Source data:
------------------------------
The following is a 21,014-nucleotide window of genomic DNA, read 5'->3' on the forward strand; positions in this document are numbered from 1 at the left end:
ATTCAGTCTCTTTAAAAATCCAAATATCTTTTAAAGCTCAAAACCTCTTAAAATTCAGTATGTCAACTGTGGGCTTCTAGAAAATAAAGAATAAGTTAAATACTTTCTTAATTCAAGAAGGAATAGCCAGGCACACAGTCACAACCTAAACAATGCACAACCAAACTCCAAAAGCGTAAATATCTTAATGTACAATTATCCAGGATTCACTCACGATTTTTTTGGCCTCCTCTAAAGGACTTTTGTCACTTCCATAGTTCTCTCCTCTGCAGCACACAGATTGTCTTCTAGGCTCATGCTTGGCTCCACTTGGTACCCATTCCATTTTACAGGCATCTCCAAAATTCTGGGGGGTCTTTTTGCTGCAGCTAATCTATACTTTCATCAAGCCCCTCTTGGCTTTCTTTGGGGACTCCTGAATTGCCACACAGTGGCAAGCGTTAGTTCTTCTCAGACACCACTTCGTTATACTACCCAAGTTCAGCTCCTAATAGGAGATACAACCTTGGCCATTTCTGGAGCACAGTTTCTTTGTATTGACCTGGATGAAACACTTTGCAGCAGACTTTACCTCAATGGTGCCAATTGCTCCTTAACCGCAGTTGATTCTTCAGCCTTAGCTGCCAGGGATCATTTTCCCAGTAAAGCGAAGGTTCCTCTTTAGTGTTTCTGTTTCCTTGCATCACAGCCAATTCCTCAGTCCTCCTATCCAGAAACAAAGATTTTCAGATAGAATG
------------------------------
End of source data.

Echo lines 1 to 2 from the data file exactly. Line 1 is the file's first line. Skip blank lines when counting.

The following is a 21,014-nucleotide window of genomic DNA, read 5'->3' on the forward strand; positions in this document are numbered from 1 at the left end:
ATTCAGTCTCTTTAAAAATCCAAATATCTTTTAAAGCTCAAAACCTCTTAAAATTCAGTATGTCAACTGTGGGCTTCTAGAAAATAAAGAATAAGTTAAATACTTTCTTAATTCAAGAAGGAATAGCCAGGCACACAGTCACAACCTAAACAATGCACAACCAAACTCCAAAAGCGTAAATATCTTAATGTACAATTATCCAGGATTCACTCACGATTTTTTTGGCCTCCTCTAAAGGACTTTTGTCACTTCCATAGTTCTCTCCTCTGCAGCACACAGATTGTCTTCTAGGCTCATGCTTGGCTCCACTTGGTACCCATTCCATTTTACAGGCATCTCCAAAATTCTGGGGGGTCTTTTTGCTGCAGCTAATCTATACTTTCATCAAGCCCCTCTTGGCTTTCTTTGGGGACTCCTGAATTGCCACACAGTGGCAAGCGTTAGTTCTTCTCAGACACCACTTCGTTATACTACCCAAGTTCAGCTCCTAATAGGAGATACAACCTTGGCCATTTCTGGAGCACAGTTTCTTTGTATTGACCTGGATGAAACACTTTGCAGCAGACTTTACCTCAATGGTGCCAATTGCTCCTTAACCGCAGTTGATTCTTCAGCCTTAGCTGCCAGGGATCATTTTCCCAGTAAAGCGAAGGTTCCTCTTTAGTGTTTCTGTTTCCTTGCATCACAGCCAATTCCTCAGTCCTCCTATCCAGAAACAAAGATTTTCAGATAGAATG